Mayor Harrell is seeming to stick to his campaign talk of focusing on crime. His plan now is to bring in more officers. The mayor’s recruiting strategy involves hiring incentives of up to $30,000 for lateral transfers and $7,500 for new recruits. This city supports allowing candidates who apply for SPD to be reimbursed for applicant fees, travel expenses and relocation costs when hired.
Over 400 police officers is reported to have left the department through retirement or resignation in the last couple of years. The city is saying that the number of trained and deployable officers in 2022 is 954, the lowest mark in over 30 years.
The data put out is that the number of officers within the Seattle Department hovered between 1,200 and 1,300 for seven consecutive years before dropping to 1,094 in 2020, according to data from the city of Seattle.
The trend really began in the summer of 2020 with no concrete solution on how to change course. New data released in April showed 43 sworn-in police staff left in 2022, while 13 have been hired, leaving the department with a net loss of 30 officers.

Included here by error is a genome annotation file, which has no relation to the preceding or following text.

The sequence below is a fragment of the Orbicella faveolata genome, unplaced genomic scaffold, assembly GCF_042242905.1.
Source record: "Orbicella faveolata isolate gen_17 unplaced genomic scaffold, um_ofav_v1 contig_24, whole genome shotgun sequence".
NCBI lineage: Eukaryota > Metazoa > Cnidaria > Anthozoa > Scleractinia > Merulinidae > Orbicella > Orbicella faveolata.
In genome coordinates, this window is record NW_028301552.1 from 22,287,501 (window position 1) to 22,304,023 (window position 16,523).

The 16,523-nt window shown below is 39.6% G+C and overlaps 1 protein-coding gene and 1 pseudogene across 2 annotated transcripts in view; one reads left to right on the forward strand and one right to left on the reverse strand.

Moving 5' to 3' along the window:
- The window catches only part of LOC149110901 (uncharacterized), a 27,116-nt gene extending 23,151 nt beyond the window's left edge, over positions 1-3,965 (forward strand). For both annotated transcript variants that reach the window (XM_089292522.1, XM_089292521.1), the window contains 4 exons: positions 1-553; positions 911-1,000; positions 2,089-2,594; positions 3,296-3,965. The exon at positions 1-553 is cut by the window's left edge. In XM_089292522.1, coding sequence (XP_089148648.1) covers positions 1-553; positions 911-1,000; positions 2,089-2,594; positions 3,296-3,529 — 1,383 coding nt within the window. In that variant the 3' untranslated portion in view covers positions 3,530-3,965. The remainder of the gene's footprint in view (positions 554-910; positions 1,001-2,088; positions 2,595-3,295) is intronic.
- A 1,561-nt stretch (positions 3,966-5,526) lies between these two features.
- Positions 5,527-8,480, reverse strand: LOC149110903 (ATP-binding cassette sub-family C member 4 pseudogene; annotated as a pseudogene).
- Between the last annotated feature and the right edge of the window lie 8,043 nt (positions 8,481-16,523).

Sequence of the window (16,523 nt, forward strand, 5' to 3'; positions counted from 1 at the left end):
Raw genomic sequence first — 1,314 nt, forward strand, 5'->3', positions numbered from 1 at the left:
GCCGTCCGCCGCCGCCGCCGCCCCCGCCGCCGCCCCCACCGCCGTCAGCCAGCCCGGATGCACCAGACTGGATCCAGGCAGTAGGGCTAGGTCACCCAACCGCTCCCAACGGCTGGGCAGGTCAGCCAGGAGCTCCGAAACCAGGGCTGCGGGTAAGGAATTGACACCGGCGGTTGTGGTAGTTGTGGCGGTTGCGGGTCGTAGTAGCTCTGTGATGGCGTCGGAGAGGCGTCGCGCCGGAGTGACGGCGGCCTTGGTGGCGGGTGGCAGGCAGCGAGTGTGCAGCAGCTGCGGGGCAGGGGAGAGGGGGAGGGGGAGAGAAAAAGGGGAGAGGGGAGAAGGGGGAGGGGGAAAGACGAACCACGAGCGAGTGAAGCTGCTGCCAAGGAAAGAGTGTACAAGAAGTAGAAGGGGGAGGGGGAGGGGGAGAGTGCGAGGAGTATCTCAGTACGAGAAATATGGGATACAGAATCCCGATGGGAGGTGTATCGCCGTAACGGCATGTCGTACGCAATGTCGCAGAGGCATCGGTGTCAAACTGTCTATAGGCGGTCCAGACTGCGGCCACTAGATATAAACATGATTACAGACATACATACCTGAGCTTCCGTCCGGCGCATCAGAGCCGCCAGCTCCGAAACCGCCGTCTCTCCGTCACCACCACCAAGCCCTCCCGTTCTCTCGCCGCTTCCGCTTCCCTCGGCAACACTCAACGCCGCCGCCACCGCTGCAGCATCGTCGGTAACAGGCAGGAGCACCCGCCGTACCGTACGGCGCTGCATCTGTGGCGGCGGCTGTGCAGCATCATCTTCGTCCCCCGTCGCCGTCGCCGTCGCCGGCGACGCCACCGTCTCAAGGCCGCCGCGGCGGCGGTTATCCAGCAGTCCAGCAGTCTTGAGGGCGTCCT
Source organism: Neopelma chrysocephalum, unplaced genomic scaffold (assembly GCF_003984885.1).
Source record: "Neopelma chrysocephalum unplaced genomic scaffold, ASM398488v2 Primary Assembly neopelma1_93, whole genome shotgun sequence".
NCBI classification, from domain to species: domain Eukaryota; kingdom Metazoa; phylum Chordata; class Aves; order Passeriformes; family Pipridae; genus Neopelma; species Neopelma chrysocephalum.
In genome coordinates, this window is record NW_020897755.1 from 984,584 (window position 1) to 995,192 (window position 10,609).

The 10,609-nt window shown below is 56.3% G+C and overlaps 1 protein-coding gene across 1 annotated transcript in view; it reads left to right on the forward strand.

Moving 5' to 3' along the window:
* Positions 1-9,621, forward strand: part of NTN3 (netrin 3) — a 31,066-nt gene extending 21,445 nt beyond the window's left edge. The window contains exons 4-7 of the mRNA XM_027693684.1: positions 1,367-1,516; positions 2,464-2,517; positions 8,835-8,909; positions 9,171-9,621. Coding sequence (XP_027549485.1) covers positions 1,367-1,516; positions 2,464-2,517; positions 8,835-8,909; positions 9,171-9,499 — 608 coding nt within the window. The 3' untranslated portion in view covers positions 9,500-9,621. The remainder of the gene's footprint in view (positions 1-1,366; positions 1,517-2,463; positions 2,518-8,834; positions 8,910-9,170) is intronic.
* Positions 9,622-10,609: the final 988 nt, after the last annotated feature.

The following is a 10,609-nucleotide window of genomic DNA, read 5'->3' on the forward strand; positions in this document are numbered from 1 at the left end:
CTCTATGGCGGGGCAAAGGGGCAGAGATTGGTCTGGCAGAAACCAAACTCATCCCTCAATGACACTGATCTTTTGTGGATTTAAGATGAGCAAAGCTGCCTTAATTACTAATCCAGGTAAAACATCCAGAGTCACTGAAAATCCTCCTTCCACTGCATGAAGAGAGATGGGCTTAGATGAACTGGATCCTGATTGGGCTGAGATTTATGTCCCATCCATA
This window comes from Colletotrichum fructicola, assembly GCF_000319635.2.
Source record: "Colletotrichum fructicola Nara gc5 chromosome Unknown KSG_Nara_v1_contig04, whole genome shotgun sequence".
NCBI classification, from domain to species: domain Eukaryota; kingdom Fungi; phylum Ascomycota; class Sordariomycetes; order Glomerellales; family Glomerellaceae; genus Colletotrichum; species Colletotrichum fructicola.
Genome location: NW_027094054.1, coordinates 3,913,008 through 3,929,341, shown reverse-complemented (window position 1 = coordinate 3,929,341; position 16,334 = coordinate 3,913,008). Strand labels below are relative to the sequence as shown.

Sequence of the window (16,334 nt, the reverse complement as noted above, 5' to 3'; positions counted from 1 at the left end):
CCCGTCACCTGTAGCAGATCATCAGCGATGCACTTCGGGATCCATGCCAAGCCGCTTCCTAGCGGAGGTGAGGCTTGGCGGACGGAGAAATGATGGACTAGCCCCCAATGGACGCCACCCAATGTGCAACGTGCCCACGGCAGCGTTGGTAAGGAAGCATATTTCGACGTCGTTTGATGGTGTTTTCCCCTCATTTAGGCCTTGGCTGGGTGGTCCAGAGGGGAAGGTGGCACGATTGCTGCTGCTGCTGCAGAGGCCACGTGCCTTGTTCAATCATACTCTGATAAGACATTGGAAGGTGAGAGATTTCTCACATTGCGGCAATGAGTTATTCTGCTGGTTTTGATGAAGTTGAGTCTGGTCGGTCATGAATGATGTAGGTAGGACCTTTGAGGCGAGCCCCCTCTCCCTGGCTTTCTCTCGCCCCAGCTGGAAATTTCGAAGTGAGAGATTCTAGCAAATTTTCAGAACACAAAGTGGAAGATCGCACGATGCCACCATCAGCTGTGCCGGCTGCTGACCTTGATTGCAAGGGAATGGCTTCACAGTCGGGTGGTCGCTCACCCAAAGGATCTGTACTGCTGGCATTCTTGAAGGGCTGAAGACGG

The council passed a resolution signaling support for funding a police staffing incentive program by lifting a budget proviso restricting the SPD from using salary savings.
The council also passed an ordinance authorizing the city to offer relocation assistance for recruits in several hard-to-fill positions with the city, including police officers. The ordinance authorized $650,000 toward relocation benefits for police hires and an additional recruiter. Another $350,000 will be allocated to recruitment advertising and assisting with the search for the city’s next police chief.
Now, the city is exploring new programs to support officer tuition assistance and hopes to create a pipeline of potential recruits through local colleges and universities.
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